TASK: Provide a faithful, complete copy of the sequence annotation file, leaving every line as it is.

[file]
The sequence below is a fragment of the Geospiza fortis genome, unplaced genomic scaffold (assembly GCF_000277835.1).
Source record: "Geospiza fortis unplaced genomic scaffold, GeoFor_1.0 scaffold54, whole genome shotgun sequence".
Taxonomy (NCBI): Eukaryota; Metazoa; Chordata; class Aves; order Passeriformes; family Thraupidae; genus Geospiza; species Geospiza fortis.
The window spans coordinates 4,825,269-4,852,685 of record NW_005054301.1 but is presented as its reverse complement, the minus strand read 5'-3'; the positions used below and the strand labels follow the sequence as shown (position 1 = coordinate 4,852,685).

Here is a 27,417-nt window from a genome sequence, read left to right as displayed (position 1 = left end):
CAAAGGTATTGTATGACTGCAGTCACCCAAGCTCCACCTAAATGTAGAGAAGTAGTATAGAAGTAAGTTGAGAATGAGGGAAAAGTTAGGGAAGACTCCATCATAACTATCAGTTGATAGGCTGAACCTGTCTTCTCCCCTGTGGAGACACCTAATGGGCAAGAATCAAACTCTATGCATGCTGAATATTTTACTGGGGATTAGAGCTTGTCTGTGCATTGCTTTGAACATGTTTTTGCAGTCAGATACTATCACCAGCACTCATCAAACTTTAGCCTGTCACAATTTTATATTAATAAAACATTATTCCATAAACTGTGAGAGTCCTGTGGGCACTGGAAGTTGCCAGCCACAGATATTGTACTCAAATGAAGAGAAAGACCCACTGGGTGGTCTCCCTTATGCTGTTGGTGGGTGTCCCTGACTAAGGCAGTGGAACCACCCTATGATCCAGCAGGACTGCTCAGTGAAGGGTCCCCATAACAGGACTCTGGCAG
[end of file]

The sequence below is a fragment of the Geospiza fortis genome, unplaced genomic scaffold (assembly GCF_000277835.1).
Source record: "Geospiza fortis unplaced genomic scaffold, GeoFor_1.0 scaffold54, whole genome shotgun sequence".
Taxonomy (NCBI): Eukaryota; Metazoa; Chordata; class Aves; order Passeriformes; family Thraupidae; genus Geospiza; species Geospiza fortis.
The window spans coordinates 4,825,269-4,852,685 of record NW_005054301.1 but is presented as its reverse complement, the minus strand read 5'-3'; the positions used below and the strand labels follow the sequence as shown (position 1 = coordinate 4,852,685).

Here is a 27,417-nt window from a genome sequence, read left to right as displayed (position 1 = left end):
CAAAGGTATTGTATGACTGCAGTCACCCAAGCTCCACCTAAATGTAGAGAAGTAGTATAGAAGTAAGTTGAGAATGAGGGAAAAGTTAGGGAAGACTCCATCATAACTATCAGTTGATAGGCTGAACCTGTCTTCTCCCCTGTGGAGACACCTAATGGGCAAGAATCAAACTCTATGCATGCTGAATATTTTACTGGGGATTAGAGCTTGTCTGTGCATTGCTTTGAACATGTTTTTGCAGTCAGATACTATCACCAGCACTCATCAAACTTTAGCCTGTCACAATTTTATATTAATAAAACATTATTCCATAAACTGTGAGAGTCCTGTGGGCACTGGAAGTTGCCAGCCACAGATATTGTACTCAAATGAAGAGAAAGACCCACTGGGTGGTCTCCCTTATGCTGTTGGTGGGTGTCCCTGACTAAGGCAGTGGAACCACCCTATGATCCAGCAGGACTGCTCAGTGAAGGGTCCCCATAACAGGACTCTGGCAG